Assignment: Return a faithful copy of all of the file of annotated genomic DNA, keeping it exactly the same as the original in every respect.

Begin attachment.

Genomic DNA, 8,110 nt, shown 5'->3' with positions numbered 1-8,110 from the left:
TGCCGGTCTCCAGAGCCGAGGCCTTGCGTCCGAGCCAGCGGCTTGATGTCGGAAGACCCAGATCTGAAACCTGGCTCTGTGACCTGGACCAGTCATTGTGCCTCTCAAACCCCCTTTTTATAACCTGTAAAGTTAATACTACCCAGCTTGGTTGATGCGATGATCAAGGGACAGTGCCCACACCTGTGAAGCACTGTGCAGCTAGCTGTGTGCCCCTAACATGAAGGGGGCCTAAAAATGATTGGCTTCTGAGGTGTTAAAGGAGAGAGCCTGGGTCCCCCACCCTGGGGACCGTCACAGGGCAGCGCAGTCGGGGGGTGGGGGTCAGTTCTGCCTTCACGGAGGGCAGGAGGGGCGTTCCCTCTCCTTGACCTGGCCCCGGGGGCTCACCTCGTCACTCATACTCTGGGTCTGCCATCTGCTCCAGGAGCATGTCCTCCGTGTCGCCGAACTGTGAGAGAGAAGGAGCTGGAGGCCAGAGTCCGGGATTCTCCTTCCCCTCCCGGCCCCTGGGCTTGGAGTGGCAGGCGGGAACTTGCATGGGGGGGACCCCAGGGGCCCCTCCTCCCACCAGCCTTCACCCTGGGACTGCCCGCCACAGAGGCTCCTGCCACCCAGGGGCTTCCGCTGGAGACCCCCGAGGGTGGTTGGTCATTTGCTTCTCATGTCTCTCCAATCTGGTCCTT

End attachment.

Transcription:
Genomic DNA, 8,110 nt, shown 5'->3' with positions numbered 1-8,110 from the left:
TGCCGGTCTCCAGAGCCGAGGCCTTGCGTCCGAGCCAGCGGCTTGATGTCGGAAGACCCAGATCTGAAACCTGGCTCTGTGACCTGGACCAGTCATTGTGCCTCTCAAACCCCCTTTTTATAACCTGTAAAGTTAATACTACCCAGCTTGGTTGATGCGATGATCAAGGGACAGTGCCCACACCTGTGAAGCACTGTGCAGCTAGCTGTGTGCCCCTAACATGAAGGGGGCCTAAAAATGATTGGCTTCTGAGGTGTTAAAGGAGAGAGCCTGGGTCCCCCACCCTGGGGACCGTCACAGGGCAGCGCAGTCGGGGGGTGGGGGTCAGTTCTGCCTTCACGGAGGGCAGGAGGGGCGTTCCCTCTCCTTGACCTGGCCCCGGGGGCTCACCTCGTCACTCATACTCTGGGTCTGCCATCTGCTCCAGGAGCATGTCCTCCGTGTCGCCGAACTGTGAGAGAGAAGGAGCTGGAGGCCAGAGTCCGGGATTCTCCTTCCCCTCCCGGCCCCTGGGCTTGGAGTGGCAGGCGGGAACTTGCATGGGGGGGACCCCAGGGGCCCCTCCTCCCACCAGCCTTCACCCTGGGACTGCCCGCCACAGAGGCTCCTGCCACCCAGGGGCTTCCGCTGGAGACCCCCGAGGGTGGTTGGTCATTTGCTTCTCATGTCTCTCCAATCTGGTCCTT